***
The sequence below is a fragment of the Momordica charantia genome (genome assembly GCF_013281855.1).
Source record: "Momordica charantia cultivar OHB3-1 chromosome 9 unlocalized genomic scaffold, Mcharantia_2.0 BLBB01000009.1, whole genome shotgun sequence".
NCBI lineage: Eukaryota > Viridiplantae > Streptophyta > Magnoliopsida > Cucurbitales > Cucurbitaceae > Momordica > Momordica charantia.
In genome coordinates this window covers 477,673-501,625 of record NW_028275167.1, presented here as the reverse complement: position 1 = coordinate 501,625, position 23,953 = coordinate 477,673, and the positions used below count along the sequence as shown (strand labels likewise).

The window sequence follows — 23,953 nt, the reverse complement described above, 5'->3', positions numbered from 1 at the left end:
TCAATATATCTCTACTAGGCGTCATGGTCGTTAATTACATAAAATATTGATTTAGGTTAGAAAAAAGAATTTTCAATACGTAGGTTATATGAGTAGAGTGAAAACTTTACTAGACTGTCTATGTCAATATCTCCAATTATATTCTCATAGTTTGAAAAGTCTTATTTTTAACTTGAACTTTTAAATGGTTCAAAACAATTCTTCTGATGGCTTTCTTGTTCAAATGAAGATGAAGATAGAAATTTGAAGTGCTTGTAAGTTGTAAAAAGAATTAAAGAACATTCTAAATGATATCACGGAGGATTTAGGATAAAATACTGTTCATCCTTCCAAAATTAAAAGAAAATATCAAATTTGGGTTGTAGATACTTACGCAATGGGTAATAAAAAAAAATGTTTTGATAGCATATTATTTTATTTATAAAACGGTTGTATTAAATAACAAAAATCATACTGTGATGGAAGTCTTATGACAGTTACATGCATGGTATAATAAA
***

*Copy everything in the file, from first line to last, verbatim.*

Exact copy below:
The sequence below is a fragment of the Momordica charantia genome (genome assembly GCF_013281855.1).
Source record: "Momordica charantia cultivar OHB3-1 chromosome 9 unlocalized genomic scaffold, Mcharantia_2.0 BLBB01000009.1, whole genome shotgun sequence".
NCBI lineage: Eukaryota > Viridiplantae > Streptophyta > Magnoliopsida > Cucurbitales > Cucurbitaceae > Momordica > Momordica charantia.
In genome coordinates this window covers 477,673-501,625 of record NW_028275167.1, presented here as the reverse complement: position 1 = coordinate 501,625, position 23,953 = coordinate 477,673, and the positions used below count along the sequence as shown (strand labels likewise).

The window sequence follows — 23,953 nt, the reverse complement described above, 5'->3', positions numbered from 1 at the left end:
TCAATATATCTCTACTAGGCGTCATGGTCGTTAATTACATAAAATATTGATTTAGGTTAGAAAAAAGAATTTTCAATACGTAGGTTATATGAGTAGAGTGAAAACTTTACTAGACTGTCTATGTCAATATCTCCAATTATATTCTCATAGTTTGAAAAGTCTTATTTTTAACTTGAACTTTTAAATGGTTCAAAACAATTCTTCTGATGGCTTTCTTGTTCAAATGAAGATGAAGATAGAAATTTGAAGTGCTTGTAAGTTGTAAAAAGAATTAAAGAACATTCTAAATGATATCACGGAGGATTTAGGATAAAATACTGTTCATCCTTCCAAAATTAAAAGAAAATATCAAATTTGGGTTGTAGATACTTACGCAATGGGTAATAAAAAAAAATGTTTTGATAGCATATTATTTTATTTATAAAACGGTTGTATTAAATAACAAAAATCATACTGTGATGGAAGTCTTATGACAGTTACATGCATGGTATAATAAA